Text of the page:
The Penguins claimed two statement wins on the road this weekend en route to a 2-0 record against two division rivals.

The power-play was a big part of our discussion after the black and gold game this week. Let’s take a look at it in action last night against the Rangers.

The above overload set up features the Penguins flooding one side of the ice and giving themselves a distinct advantage in numbers on the strong side of the ice.

The low forwards create triangular scoring chances down low around the net, and they also isolate and draw the defense in to open up scoring chances on the weak side.

James Neal was able to beat the Rangers on the power-play last night in a picture perfect scoring chance generated off of this system.

In this still, forwards Kunitz and Crosby have retreated back towards the goal after the puck was worked high to James Neal. Neal is on the far point just out of this picture, waiting for the gift that Evgeni Malkin is about to dish to him.

Because Crosby and Kunitz are heading back to the net, the Rangers’ penalty-killers are draw low as well. The high/low motion of the Penguins power-play as put all the blue shirts down towards the goal, where they know the Penguins have numbers.

Like our early week example after the black and gold game, the seas part as a result of the Rangers collapsing. A lane has opened up to feed a cross-ice pass to James Neal, forcing the goaltender to go side to side and in a hurry.

In this set up, Chris Kunitz will always defer to front of the net, in addition to providing support down low in the boards when needed.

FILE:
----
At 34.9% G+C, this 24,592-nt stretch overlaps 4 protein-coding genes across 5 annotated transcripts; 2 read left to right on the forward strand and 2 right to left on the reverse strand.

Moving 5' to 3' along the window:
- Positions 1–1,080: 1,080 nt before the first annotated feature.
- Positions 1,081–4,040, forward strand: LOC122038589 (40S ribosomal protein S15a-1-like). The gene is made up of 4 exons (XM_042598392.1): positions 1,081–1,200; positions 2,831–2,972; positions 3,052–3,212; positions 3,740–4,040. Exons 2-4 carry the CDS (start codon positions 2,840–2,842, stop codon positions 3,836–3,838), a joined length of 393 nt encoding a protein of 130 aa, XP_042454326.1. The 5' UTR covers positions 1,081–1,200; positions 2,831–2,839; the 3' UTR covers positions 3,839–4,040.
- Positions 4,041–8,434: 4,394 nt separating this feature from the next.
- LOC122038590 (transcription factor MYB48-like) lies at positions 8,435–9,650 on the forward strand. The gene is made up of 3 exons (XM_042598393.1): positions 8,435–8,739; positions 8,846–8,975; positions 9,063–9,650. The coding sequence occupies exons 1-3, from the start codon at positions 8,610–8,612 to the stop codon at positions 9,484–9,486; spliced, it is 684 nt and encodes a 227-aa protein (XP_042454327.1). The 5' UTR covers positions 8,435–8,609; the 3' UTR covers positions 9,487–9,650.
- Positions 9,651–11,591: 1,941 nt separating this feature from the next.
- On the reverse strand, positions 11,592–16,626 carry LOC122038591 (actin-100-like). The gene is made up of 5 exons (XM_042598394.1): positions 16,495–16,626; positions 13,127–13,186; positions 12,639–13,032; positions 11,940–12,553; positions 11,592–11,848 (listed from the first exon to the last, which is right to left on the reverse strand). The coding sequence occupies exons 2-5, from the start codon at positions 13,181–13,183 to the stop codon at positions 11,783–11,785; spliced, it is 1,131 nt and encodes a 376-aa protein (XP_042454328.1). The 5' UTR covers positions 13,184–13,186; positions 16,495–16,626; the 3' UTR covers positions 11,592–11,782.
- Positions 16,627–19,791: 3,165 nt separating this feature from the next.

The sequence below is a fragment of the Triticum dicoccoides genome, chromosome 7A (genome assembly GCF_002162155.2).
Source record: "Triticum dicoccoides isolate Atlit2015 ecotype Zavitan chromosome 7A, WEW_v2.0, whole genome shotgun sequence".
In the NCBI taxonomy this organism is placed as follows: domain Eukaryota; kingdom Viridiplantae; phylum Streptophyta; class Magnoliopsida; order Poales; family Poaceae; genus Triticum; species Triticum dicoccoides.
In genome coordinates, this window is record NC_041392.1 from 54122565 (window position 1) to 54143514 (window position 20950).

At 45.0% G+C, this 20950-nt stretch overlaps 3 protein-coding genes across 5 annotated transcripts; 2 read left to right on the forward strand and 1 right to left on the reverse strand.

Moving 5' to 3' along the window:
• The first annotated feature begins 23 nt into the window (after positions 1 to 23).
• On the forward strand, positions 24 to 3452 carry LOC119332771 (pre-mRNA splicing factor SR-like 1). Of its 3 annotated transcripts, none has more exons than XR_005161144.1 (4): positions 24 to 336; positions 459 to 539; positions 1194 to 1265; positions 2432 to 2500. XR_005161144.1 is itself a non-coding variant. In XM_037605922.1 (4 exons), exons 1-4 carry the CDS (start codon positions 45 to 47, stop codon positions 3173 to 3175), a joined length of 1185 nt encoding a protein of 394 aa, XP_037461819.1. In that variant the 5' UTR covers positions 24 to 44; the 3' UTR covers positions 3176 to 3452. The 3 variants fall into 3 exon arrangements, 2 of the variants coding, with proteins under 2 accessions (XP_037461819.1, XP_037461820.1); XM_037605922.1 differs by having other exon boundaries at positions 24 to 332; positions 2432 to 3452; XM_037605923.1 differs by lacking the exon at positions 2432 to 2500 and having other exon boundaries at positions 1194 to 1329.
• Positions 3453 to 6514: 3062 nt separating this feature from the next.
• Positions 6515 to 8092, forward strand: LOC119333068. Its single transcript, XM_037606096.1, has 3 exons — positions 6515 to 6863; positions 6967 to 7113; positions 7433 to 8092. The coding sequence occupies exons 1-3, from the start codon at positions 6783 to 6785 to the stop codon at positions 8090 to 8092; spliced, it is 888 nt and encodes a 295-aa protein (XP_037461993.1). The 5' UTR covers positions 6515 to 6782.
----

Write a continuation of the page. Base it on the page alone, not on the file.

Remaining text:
Kunitz set up shop in front of the net, and also managed to draw a penalty-killer there with him. Because Henrik Lundqvist had to move side to side on this play, he’s facing two issues. He’s deep in his net, and he has two players screening him on an already tough wrist shot.

Continue to look for the Penguins to create chances down low out of a triangular shape, and use that to open up lanes cross ice for side-to-side chances just like these.

Let’s take a look at two separate games from Sunday night that featured two eerily similar goals.

Pittsburgh and Buffalo are two teams that feature a good bit of team speed. When you have forwards with good wheels that have been pounding on the defense all night, you’re going to have goals like these scored regularly.

In the above still, Tomas Vanek was sprung on a long pass by the defense. He’s beaten both Philadelphia defensemen, who are now about to head back the other way in a hurry.

Because they’re charging the net to get a grasp on Vanek, they’ll lose a bit of on-ice awareness here after Bryzgalov stops Vanek’s breakaway attempt. Pay close attention to the area in the yellow circle on the next still.

Here’s your cause for concern. Bryzgalov is out of position having come off a glove side save against Vanek. Vanek is no longer in the picture, he’s also taken Braydon Coburn into the boards with him.

Cody Hodgson is crashing on that puck, and forward Jakub Voracek can’t do anything about it. Hodgson would bang this rebound home to give the Sabres the game tying goal.

How about Joe Vitale doing the same to the Rangers and Tyler Kennedy playing the role of Hodgson?

This one is a little worse for the fact that the Rangers actually have guys back in this picture. Vitale grabs this puck in the neutral zone and uses his acceleration to his advantage. He’ll drag the puck wide along the boards and squeeze through a body check with a clear path to the net.

Because of one smart and easy pass in the neutral zone, play is now reversed in a major way to the Rangers. The defense is now chasing down a free man in Joe Vitale who has both Matt Cooke to his right and Tyler Kennedy trailing the play.

The old adage says go to the net to see good things happen. Kennedy is driving to the goal mouth and the Rangers defense is backed up big time following Vitale. The space between Kennedy and the back checking forwards means someone in front of the net better watch Kennedy trailing this play.

The Rangers, just like the Flyers before them, overskate the play. Not only does Tyler Kennedy have a ton of space to find this rebound, but he could have gotten three cracks at this puck before he’d even been touched.

We heard “speed kills” all weekend, and based on what we saw last night, a few quick transitions in the opposite way can create a lot of space for unmarked guys to sail into the goal crease and hunt rebounds.